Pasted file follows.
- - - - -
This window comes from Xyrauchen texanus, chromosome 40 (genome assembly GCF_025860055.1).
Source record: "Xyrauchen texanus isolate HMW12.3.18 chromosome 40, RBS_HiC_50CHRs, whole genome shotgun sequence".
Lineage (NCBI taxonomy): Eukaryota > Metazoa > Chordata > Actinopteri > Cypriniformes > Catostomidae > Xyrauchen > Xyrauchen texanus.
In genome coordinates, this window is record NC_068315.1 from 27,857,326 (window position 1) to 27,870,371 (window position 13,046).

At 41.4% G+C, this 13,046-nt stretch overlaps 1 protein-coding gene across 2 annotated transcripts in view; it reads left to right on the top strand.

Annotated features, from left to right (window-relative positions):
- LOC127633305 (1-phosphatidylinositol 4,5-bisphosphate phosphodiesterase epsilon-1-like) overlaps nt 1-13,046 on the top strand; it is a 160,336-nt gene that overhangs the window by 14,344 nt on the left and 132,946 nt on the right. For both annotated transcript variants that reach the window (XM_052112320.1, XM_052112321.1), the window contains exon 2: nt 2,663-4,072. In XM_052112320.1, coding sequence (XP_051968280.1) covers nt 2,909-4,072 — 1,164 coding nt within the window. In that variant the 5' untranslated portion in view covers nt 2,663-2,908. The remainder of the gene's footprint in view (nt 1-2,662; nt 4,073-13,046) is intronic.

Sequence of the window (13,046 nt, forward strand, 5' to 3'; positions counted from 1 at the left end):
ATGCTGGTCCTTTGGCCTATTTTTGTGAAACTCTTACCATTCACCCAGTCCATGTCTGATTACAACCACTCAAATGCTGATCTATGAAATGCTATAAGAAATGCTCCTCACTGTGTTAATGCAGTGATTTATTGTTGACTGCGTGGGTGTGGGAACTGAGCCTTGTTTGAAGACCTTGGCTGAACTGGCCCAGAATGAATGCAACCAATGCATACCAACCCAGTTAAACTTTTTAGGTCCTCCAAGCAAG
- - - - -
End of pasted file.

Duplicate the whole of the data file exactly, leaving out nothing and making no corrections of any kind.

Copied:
This window comes from Xyrauchen texanus, chromosome 40 (genome assembly GCF_025860055.1).
Source record: "Xyrauchen texanus isolate HMW12.3.18 chromosome 40, RBS_HiC_50CHRs, whole genome shotgun sequence".
Lineage (NCBI taxonomy): Eukaryota > Metazoa > Chordata > Actinopteri > Cypriniformes > Catostomidae > Xyrauchen > Xyrauchen texanus.
In genome coordinates, this window is record NC_068315.1 from 27,857,326 (window position 1) to 27,870,371 (window position 13,046).

At 41.4% G+C, this 13,046-nt stretch overlaps 1 protein-coding gene across 2 annotated transcripts in view; it reads left to right on the top strand.

Annotated features, from left to right (window-relative positions):
- LOC127633305 (1-phosphatidylinositol 4,5-bisphosphate phosphodiesterase epsilon-1-like) overlaps nt 1-13,046 on the top strand; it is a 160,336-nt gene that overhangs the window by 14,344 nt on the left and 132,946 nt on the right. For both annotated transcript variants that reach the window (XM_052112320.1, XM_052112321.1), the window contains exon 2: nt 2,663-4,072. In XM_052112320.1, coding sequence (XP_051968280.1) covers nt 2,909-4,072 — 1,164 coding nt within the window. In that variant the 5' untranslated portion in view covers nt 2,663-2,908. The remainder of the gene's footprint in view (nt 1-2,662; nt 4,073-13,046) is intronic.

Sequence of the window (13,046 nt, forward strand, 5' to 3'; positions counted from 1 at the left end):
ATGCTGGTCCTTTGGCCTATTTTTGTGAAACTCTTACCATTCACCCAGTCCATGTCTGATTACAACCACTCAAATGCTGATCTATGAAATGCTATAAGAAATGCTCCTCACTGTGTTAATGCAGTGATTTATTGTTGACTGCGTGGGTGTGGGAACTGAGCCTTGTTTGAAGACCTTGGCTGAACTGGCCCAGAATGAATGCAACCAATGCATACCAACCCAGTTAAACTTTTTAGGTCCTCCAAGCAAG